Why does "so much depend" on that imagery?

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William Carlos Williams’ "The Red Wheelbarrow" is a brief imagist poem describing the utilitarian value of the titular object.

The wheelbarrow is "glazed with rain/ water" and stands "beside the white/ chickens." In order to understand why so much depends on this image, one must analyze the...

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William Carlos Williams’ "The Red Wheelbarrow" is a brief imagist poem describing the utilitarian value of the titular object.

The wheelbarrow is "glazed with rain/ water" and stands "beside the white/ chickens." In order to understand why so much depends on this image, one must analyze the purpose of a wheelbarrow. Wheelbarrows are used to transport bulky, heavy objects from one place to another, typically in construction projects, landscaping, or gardening. The wheelbarrow uses a one-wheel lever that allows a single person to transport the objects they need that would be impossible to move on his or her own. Therefore, the wheelbarrow is a tool that minimizes the strenuous demands of physical labor for the individual.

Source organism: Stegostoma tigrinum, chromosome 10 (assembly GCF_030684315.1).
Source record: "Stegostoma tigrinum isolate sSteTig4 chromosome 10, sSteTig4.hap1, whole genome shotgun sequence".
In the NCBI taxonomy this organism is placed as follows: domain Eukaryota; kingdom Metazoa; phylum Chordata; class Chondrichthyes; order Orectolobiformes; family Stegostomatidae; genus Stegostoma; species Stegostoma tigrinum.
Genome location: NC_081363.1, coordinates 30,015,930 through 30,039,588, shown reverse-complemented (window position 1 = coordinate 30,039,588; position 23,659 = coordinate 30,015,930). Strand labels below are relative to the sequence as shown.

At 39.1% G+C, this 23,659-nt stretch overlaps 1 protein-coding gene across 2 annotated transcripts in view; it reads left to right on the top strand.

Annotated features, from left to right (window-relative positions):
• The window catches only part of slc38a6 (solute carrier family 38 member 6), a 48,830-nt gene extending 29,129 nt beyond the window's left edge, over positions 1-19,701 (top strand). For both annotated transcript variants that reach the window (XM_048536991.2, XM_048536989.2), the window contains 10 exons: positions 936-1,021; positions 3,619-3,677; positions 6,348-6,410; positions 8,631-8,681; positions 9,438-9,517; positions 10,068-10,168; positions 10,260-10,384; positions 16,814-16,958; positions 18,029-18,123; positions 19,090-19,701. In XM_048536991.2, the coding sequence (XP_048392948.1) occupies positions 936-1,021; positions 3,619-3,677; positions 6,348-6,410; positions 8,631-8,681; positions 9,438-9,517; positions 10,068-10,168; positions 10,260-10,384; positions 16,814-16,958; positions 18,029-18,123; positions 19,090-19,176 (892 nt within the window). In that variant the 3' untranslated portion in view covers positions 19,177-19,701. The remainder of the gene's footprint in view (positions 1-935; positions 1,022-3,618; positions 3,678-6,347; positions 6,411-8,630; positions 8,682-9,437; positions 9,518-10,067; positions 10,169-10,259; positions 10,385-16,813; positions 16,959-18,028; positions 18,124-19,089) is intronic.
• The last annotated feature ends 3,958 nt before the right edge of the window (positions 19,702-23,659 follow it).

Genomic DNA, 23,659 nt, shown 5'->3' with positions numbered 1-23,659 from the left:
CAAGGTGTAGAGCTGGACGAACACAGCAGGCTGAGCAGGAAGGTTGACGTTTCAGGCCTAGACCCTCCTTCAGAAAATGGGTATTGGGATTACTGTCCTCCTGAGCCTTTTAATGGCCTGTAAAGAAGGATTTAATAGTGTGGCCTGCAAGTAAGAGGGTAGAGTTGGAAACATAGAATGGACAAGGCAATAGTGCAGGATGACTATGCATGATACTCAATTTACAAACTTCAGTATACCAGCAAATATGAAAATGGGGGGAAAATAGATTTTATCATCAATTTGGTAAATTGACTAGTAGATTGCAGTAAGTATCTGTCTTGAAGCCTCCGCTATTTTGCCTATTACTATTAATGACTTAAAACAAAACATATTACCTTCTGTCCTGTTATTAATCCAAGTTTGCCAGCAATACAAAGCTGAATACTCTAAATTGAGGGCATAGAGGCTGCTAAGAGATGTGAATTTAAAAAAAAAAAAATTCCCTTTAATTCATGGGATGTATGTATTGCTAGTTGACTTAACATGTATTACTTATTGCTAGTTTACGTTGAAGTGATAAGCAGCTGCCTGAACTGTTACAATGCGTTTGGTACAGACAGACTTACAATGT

Referring to the poem, the wheelbarrow is a household tool that is likely used on a farm, hence the presence of white chickens. When the poem was published in the early 1920s, agrarian labor was still relatively common outside of urban areas. Thus, when Williams writes about the wheelbarrow, he is trying to communicate the necessity it plays in someone’s—and maybe even his or her family’s—survival. A wheelbarrow, because it helps someone achieve their labor, is responsible for someone’s livelihood. Ergo, human survival depends on the red wheelbarrow that Williams’ describes in his poem.

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